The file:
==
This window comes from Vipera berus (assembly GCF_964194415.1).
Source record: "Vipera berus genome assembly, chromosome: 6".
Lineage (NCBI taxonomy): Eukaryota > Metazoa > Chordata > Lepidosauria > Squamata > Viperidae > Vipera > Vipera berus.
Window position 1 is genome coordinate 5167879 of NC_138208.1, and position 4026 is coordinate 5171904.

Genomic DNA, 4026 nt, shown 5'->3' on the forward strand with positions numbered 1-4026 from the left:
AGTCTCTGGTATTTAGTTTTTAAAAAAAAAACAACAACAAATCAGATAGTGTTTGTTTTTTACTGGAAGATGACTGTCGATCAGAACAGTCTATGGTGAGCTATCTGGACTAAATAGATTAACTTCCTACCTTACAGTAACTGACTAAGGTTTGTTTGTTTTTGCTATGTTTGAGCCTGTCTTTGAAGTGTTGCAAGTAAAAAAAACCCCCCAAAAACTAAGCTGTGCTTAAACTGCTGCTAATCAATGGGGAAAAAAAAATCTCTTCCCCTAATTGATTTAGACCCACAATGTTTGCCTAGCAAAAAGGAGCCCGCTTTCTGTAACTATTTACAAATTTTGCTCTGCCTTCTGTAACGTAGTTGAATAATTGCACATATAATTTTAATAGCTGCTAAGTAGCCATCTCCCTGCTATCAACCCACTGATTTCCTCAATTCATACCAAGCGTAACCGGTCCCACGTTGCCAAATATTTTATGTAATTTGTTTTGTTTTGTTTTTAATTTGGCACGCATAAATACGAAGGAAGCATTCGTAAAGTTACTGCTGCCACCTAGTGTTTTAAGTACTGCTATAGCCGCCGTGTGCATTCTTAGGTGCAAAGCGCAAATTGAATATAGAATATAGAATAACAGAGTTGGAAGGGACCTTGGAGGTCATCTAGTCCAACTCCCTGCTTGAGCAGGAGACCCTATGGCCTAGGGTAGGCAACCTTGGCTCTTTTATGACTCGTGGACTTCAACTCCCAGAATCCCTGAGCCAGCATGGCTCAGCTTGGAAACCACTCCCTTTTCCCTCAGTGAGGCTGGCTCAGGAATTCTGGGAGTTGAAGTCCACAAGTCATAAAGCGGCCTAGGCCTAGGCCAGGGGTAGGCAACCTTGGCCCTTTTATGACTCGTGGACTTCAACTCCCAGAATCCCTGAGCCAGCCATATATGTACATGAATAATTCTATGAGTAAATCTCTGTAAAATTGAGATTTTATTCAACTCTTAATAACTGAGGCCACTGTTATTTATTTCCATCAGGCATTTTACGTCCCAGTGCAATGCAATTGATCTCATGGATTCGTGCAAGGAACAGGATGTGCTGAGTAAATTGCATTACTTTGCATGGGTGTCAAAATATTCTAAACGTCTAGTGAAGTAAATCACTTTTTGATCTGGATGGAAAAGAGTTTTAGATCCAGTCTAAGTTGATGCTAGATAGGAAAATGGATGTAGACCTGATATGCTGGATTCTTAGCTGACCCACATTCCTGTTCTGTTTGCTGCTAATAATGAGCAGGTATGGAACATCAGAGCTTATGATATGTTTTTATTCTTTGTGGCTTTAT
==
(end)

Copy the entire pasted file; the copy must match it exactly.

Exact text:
This window comes from Vipera berus (assembly GCF_964194415.1).
Source record: "Vipera berus genome assembly, chromosome: 6".
Lineage (NCBI taxonomy): Eukaryota > Metazoa > Chordata > Lepidosauria > Squamata > Viperidae > Vipera > Vipera berus.
Window position 1 is genome coordinate 5167879 of NC_138208.1, and position 4026 is coordinate 5171904.

Genomic DNA, 4026 nt, shown 5'->3' on the forward strand with positions numbered 1-4026 from the left:
AGTCTCTGGTATTTAGTTTTTAAAAAAAAAACAACAACAAATCAGATAGTGTTTGTTTTTTACTGGAAGATGACTGTCGATCAGAACAGTCTATGGTGAGCTATCTGGACTAAATAGATTAACTTCCTACCTTACAGTAACTGACTAAGGTTTGTTTGTTTTTGCTATGTTTGAGCCTGTCTTTGAAGTGTTGCAAGTAAAAAAAACCCCCCAAAAACTAAGCTGTGCTTAAACTGCTGCTAATCAATGGGGAAAAAAAAATCTCTTCCCCTAATTGATTTAGACCCACAATGTTTGCCTAGCAAAAAGGAGCCCGCTTTCTGTAACTATTTACAAATTTTGCTCTGCCTTCTGTAACGTAGTTGAATAATTGCACATATAATTTTAATAGCTGCTAAGTAGCCATCTCCCTGCTATCAACCCACTGATTTCCTCAATTCATACCAAGCGTAACCGGTCCCACGTTGCCAAATATTTTATGTAATTTGTTTTGTTTTGTTTTTAATTTGGCACGCATAAATACGAAGGAAGCATTCGTAAAGTTACTGCTGCCACCTAGTGTTTTAAGTACTGCTATAGCCGCCGTGTGCATTCTTAGGTGCAAAGCGCAAATTGAATATAGAATATAGAATAACAGAGTTGGAAGGGACCTTGGAGGTCATCTAGTCCAACTCCCTGCTTGAGCAGGAGACCCTATGGCCTAGGGTAGGCAACCTTGGCTCTTTTATGACTCGTGGACTTCAACTCCCAGAATCCCTGAGCCAGCATGGCTCAGCTTGGAAACCACTCCCTTTTCCCTCAGTGAGGCTGGCTCAGGAATTCTGGGAGTTGAAGTCCACAAGTCATAAAGCGGCCTAGGCCTAGGCCAGGGGTAGGCAACCTTGGCCCTTTTATGACTCGTGGACTTCAACTCCCAGAATCCCTGAGCCAGCCATATATGTACATGAATAATTCTATGAGTAAATCTCTGTAAAATTGAGATTTTATTCAACTCTTAATAACTGAGGCCACTGTTATTTATTTCCATCAGGCATTTTACGTCCCAGTGCAATGCAATTGATCTCATGGATTCGTGCAAGGAACAGGATGTGCTGAGTAAATTGCATTACTTTGCATGGGTGTCAAAATATTCTAAACGTCTAGTGAAGTAAATCACTTTTTGATCTGGATGGAAAAGAGTTTTAGATCCAGTCTAAGTTGATGCTAGATAGGAAAATGGATGTAGACCTGATATGCTGGATTCTTAGCTGACCCACATTCCTGTTCTGTTTGCTGCTAATAATGAGCAGGTATGGAACATCAGAGCTTATGATATGTTTTTATTCTTTGTGGCTTTAT